Another 5 weeks of Homeschooling? Pass me the gin!
I don’t know about you but I am finding home schooling 2.0 way harder than the first time around (and it wasn’t easy then!). Looking back on it, home schooling in 2020 was a piece of cake in comparison to this. But why does this feel so tough?
I have to admit I’ve been avoiding the news for a few weeks. It doesn’t help my emotional wellbeing to hear the fear mongering and I can feel my faith in humanity being destroyed with every inflated headline. Even so, I’ve heard the rumblings and the rumours about Lockdown lasting beyond the middle of February. Now the date has been set as “8th March at the earliest” (whatever that means) it seems like an insurmountable task to get through this with everyone’s sanity in tact.
The general sense I get is that I’m not alone in finding this Lockdown harder than last year. But why? On reflection, there are a few key differences that make this time extra tough.
January is renowned for being a difficult month even in a good year, with miserable weather, financial hangovers from Christmas, the days feel short and the nights feel long and the promise of Summer holidays feels like a lifetime away. Add Lockdown and homeschooling into that and it’s a pretty dark and depressing time.
I’d (foolishly) imagined that shorter days would be beneficial when stuck at home with small children, forgetting that neither of my children actually sleep. Therefore, I simply spend more hours parenting in the dark.
If I thought that selling the daily walk in the Spring and Summer was tough, selling it during rain, wind and freezing temperatures has required greater depths of bribery. Some days, I’m not sure it’s even worth it as there is little chance of any Vitamin D and clearly no enjoyment for any of us.
The only exception was the snow. Thank you wonderful Mother Nature for snow on Sunday morning! I’ve never seen my girls get dressed so fast or seen them so keen to go for a walk. Getting them to come back inside was the challenge! There was a real shift of energy that seemed to lift us out of the monotony of Lockdown if only for a day or so.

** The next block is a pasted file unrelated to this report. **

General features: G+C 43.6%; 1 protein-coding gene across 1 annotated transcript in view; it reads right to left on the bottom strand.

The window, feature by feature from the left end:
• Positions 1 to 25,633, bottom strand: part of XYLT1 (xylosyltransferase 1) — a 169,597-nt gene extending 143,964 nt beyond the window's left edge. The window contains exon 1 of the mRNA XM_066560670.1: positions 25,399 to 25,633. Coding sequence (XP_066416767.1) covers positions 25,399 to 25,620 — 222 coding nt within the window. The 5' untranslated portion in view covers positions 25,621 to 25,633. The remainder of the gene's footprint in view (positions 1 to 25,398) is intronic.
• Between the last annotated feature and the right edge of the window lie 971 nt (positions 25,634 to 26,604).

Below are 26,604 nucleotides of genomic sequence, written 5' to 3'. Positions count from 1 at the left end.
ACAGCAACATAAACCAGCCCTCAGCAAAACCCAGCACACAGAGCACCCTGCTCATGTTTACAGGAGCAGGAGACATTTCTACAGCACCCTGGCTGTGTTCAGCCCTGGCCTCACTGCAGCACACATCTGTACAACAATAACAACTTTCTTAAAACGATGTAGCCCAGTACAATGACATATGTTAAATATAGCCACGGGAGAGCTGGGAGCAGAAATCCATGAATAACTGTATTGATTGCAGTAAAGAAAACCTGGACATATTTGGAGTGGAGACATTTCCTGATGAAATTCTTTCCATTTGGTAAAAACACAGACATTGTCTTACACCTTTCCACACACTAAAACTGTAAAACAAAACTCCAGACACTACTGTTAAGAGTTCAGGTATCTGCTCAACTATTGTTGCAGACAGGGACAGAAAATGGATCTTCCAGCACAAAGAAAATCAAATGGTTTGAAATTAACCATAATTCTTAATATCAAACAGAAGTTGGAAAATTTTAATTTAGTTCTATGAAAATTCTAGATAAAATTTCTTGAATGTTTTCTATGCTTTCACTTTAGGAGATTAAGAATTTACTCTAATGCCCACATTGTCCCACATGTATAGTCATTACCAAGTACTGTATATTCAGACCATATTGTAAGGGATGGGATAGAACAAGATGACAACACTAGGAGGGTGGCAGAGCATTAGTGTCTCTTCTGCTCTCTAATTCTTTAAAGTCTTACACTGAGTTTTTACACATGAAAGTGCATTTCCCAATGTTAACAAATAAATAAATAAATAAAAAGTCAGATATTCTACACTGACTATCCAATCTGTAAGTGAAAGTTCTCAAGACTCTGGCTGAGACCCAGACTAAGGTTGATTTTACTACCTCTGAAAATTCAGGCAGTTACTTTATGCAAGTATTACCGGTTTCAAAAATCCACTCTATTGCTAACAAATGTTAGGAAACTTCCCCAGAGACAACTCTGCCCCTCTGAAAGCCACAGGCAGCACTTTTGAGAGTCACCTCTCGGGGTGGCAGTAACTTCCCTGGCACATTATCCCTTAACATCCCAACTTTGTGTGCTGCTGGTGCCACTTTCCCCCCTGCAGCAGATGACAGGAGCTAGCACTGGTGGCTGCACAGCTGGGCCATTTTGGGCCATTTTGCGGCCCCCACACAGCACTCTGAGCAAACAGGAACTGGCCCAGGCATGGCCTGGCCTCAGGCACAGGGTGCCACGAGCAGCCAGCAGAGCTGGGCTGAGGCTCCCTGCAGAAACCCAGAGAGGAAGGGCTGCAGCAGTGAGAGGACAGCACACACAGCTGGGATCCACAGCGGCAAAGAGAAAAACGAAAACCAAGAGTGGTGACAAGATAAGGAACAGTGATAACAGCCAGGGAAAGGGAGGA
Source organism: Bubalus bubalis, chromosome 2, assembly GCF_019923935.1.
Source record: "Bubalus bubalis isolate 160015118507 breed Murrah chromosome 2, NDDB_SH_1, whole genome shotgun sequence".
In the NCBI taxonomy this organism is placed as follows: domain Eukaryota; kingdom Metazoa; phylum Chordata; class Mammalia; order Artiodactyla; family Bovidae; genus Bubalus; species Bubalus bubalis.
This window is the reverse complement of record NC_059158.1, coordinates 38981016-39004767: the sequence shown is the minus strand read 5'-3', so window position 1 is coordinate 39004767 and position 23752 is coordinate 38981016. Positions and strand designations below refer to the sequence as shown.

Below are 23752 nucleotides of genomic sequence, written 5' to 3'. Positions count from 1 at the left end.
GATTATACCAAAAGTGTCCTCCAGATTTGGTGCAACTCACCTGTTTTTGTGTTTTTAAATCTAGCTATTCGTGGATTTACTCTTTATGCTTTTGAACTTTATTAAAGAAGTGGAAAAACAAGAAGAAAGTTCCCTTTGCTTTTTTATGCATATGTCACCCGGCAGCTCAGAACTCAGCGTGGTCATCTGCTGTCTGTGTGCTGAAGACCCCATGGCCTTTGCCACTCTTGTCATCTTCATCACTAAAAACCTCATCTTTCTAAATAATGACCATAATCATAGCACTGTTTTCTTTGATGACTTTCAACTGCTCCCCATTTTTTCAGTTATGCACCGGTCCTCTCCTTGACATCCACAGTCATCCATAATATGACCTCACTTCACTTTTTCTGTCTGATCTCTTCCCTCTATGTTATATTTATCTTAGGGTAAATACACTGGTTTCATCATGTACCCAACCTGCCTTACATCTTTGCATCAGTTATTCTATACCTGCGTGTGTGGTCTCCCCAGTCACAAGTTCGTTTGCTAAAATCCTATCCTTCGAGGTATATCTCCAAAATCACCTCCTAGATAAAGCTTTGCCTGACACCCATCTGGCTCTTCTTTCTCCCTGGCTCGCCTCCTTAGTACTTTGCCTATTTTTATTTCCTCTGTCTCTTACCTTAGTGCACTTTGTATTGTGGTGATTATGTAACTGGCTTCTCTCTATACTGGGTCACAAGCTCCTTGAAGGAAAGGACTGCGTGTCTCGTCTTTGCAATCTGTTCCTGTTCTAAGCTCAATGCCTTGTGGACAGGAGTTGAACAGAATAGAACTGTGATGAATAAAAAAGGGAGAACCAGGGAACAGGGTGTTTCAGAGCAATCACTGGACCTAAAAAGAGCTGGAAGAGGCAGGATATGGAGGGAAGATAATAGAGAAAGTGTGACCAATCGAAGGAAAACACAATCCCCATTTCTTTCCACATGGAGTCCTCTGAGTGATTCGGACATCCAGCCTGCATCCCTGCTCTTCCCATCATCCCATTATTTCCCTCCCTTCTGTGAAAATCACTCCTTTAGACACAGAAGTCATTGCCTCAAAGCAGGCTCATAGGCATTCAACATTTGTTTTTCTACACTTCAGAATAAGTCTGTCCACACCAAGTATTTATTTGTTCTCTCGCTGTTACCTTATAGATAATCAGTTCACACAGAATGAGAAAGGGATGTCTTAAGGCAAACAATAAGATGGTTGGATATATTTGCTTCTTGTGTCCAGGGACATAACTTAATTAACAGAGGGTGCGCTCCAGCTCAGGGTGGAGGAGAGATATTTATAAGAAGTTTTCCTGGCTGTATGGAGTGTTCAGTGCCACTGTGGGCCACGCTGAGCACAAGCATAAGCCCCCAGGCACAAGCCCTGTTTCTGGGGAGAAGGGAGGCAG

The other factor in why this Lockdown feels harder is fatigue. We have been living with a global pandemic for almost a year now and in the UK, we have been in a state of semi lockdown for 10 months now so it’s not surprising the novelty has worn off. The constant anxiety of living through a pandemic is heavy and causes emotional fatigue whether we are aware of it or not.
On top of this is the feeling that although we have a vaccine, we have had so many false dawns where it looked possible that real life might resume to have them dashed before our eyes, that I think we all feel reluctant to feel optimistic. It feels easier to remain in this swamp of our current reality than to hope for changes and face the disappointment of them not happening.
Hope feels pretty flimsy right now especially if it is being offered by the Government or the media.
Finally, there is homeschooling. Where do I even start?!
I thought it was stressful last year. How naive was I? I know home schooling looks different for everyone but I’ve come to the conclusion that there is no ideal way to deliver online learning. Whether it’s live lessons, videos uploaded onto Seesaw or a combination of the two, children aren’t designed to learn in isolation. They need to collaborate and talk and share their ideas with actual real human beings, preferably outside their own family.